February 28, 2018: “Common Sense”

 

“Common sense” proposals always seem to infringe on one group or class of Citizens.  Such a proposal would be to add persons who have been expelled from any educational system to be prohibited from purchasing a firearm.  In the simplest form this would be an additional prohibiting condition like a felony conviction or misdemeanor domestic violence conviction. 

Being expelled demonstrates a person’s inability to play well with others. It demonstrates a lack of conformity.  It demonstrates a lack of self-control in a mainstay of American society.  And by any educational system I am speaking of public and private schools.  Homeschooling looks like a loophole that would require further investigation. 

But unlike a felony conviction or a domestic violence conviction, where due process has been done to arrive at the conviction, any proposal that infringes on Constitutional Rights BEFORE due process should be eventually struck down as UN-Constitutional. 

Politicians like Senator Nelson who call for “Common Sense” after mass shootings are always taking an ass-backward approach to prevention of violent acts. Senator Nelson wants to limit law-abiding Citizens liberty and call it “public safety”.  That approach does nothing to identify or remove violent mentally ill people from our society.

Anti-Gun advocates think it is acceptable to remove the liberties of mentally stable gun owners but they are loath to imping on the liberties of people who spew violent rhetoric and make threats against other Citizens. They think removing all the implements will prevent the violence.  That does nothing to address the cause of the violence, mental illness.

The problem of schools shootings in particular and violence in American in general is a multi-faceted problem. Contributing factors include individuals inability to resolve conflict non-violently along with a prominent display of violent rhetoric for which there is no consequence. 

Apparently if you’re a successful entertainer you can say you’ve thought about blowing up the White House to hundreds of people in a public place without repercussion.   But if you’re a no-body airline traveler in a security line, you can’t say a movie you just watched was a “bomb” without being detained and cavity searched because someone over heard the word “bomb”. 

Any new legislation must provide for due process BEFORE restricting the rights of a group of Citizens or at least be associated with an arrest for criminal behavior.  Violent behavior and verbal death threats need to be addressed where first responders or family members can request intervention and Law Enforcement can obtain a warrant  for confiscation when an individual has been declared mentally defective.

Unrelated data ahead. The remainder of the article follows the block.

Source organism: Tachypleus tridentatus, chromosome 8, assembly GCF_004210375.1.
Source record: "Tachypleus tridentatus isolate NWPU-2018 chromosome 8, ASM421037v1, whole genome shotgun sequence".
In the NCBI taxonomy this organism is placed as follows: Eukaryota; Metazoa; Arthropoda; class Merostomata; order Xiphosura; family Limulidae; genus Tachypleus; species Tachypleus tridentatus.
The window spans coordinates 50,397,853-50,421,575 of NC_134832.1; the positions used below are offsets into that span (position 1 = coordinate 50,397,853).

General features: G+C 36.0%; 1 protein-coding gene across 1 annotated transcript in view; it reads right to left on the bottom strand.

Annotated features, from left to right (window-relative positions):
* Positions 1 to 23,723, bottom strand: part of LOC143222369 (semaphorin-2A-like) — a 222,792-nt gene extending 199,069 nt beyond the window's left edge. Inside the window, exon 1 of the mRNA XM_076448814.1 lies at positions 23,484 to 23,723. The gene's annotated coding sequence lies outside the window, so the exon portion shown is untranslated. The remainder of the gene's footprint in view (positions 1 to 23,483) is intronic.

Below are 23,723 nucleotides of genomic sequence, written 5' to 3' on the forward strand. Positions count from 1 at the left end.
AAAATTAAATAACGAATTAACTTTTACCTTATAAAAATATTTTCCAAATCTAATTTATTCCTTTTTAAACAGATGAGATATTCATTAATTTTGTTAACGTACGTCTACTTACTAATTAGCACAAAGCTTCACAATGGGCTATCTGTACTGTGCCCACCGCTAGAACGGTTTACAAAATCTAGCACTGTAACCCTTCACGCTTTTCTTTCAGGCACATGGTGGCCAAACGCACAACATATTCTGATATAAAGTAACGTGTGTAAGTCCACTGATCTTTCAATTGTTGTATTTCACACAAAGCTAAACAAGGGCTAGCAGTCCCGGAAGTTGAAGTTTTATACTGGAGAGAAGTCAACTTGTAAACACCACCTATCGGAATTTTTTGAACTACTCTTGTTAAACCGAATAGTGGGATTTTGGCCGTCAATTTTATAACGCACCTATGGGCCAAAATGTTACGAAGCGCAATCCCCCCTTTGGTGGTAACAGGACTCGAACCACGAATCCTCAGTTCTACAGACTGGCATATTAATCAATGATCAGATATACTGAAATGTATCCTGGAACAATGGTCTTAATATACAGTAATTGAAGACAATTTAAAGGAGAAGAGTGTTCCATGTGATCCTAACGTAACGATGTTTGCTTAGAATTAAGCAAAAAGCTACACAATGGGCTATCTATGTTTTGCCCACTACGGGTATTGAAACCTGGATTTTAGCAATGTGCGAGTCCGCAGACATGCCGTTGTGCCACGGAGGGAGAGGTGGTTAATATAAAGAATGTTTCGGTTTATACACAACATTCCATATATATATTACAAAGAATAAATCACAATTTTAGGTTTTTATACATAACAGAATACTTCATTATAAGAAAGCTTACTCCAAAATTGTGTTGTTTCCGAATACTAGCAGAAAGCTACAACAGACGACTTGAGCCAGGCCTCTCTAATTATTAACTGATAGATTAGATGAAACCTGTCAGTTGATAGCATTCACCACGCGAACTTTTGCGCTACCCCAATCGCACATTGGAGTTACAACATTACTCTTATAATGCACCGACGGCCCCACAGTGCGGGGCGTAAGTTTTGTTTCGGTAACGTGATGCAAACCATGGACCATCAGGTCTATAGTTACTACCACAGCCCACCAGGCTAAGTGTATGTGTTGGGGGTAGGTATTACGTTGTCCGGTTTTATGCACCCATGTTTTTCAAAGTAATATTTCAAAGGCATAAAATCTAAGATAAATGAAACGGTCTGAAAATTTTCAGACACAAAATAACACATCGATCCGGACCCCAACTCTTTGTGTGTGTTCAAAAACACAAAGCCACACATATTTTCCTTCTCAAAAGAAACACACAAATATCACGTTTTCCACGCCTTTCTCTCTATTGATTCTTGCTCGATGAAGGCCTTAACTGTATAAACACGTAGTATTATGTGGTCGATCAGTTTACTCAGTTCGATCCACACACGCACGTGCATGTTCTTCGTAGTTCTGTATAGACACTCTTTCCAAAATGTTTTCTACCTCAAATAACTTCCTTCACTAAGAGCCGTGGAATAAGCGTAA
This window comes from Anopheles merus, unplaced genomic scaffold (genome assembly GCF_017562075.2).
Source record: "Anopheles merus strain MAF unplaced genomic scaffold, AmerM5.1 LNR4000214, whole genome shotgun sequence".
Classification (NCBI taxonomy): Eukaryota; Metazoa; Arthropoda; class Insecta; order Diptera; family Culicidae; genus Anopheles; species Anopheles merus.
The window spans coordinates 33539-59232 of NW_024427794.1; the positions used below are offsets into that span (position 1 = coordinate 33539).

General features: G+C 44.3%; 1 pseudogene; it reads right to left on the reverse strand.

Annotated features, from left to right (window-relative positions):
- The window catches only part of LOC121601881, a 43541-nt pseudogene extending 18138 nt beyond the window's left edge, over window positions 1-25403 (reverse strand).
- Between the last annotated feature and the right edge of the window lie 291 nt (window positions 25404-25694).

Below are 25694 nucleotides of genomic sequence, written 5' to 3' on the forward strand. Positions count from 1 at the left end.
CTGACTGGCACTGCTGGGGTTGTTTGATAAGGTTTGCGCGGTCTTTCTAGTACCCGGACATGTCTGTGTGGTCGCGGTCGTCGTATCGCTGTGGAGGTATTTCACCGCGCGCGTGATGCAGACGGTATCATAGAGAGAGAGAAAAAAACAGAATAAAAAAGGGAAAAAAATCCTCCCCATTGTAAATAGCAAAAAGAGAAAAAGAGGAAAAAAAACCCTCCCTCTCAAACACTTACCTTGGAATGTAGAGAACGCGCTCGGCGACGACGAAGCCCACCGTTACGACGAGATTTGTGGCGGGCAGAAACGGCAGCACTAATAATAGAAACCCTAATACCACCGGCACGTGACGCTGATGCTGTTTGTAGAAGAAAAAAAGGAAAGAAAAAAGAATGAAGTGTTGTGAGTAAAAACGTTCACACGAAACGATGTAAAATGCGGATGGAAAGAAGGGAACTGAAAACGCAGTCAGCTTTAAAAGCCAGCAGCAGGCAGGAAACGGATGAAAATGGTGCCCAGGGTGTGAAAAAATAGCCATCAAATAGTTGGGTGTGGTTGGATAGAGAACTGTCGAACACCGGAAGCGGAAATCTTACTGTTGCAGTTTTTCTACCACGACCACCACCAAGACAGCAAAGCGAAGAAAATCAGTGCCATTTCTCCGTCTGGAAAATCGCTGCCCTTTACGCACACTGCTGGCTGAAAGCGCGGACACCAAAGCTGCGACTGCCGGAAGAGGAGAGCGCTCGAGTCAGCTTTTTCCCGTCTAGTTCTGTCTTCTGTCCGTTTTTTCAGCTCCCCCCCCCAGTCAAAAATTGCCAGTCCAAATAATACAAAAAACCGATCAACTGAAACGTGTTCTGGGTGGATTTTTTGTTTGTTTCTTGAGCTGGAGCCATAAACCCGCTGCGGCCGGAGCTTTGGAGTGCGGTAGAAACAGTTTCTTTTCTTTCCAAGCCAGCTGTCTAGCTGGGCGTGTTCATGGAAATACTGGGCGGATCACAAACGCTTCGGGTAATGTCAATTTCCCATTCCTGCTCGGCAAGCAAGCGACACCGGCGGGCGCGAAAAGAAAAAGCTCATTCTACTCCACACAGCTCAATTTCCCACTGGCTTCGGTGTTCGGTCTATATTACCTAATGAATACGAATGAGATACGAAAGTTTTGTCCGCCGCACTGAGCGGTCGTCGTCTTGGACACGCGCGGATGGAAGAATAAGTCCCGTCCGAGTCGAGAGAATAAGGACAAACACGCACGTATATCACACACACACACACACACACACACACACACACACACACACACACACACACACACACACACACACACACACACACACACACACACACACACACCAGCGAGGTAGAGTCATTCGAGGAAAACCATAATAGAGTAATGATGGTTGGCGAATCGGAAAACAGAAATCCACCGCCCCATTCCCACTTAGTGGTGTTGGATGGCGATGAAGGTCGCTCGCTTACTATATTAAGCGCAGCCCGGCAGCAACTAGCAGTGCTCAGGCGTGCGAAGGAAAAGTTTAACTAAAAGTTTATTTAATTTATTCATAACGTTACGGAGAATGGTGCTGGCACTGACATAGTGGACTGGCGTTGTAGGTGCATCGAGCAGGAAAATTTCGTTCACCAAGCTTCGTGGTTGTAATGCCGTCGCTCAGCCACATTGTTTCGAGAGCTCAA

Then the issue becomes the reporting to the NCIS. There are multitudes of examples of agencies that should have reported individuals that have not.  Has there been any consequence for those agencies?  How is the Air Force or those responsible for reporting Devin Patrick Kelley’s domestic violence conviction being handled?   Making the background check “stronger” is really about ensuring the reporting that should be done is being done. 

 

The “C” word is a big deal in the gun rights arena. Confiscation without due process is the biggest fear of Second Amendment supports.  Anti-gun supporters want confiscation no matter how they get there. 

If enacted in some form, confiscation will likely follow to the home of the children who commit breach of peace by carrying a firearm to school. Either the child is devious enough to overcome the safeguards, or the parents or guardians lack safeguards.  In either case the firearms need to be removed if it is determined that the child obtained the firearm from the home.  In Florida it is a crime (790.174) to leave firearms accessible to children.

Confiscation does not equate to seizure. It should not be a permanent infringement in every case.  A mandatory minimum could be enacted as a period to correct to situation that triggered the confiscation.  Security systems are put in place, the child moves out, there is no repeat of the offense or the people petition to have their firearm disability restored.  In each case it would be up to the persons who has committed, or allowed a commission or an illegal act that leads to a conviction to take steps to ensure they are acting responsibility toward the rest of society. 

The State would be responsible for holding the confiscated firearms for the mandatory period. During that time the prohibited person could use the existing system for relief of the firearms disability.  If that has not been accomplished within the mandatory period, or there has been another conviction for a prohibiting act, then the firearms would be forfeit to the State.  Forfeit firearms sold at auction would offset some of the cost. 

 

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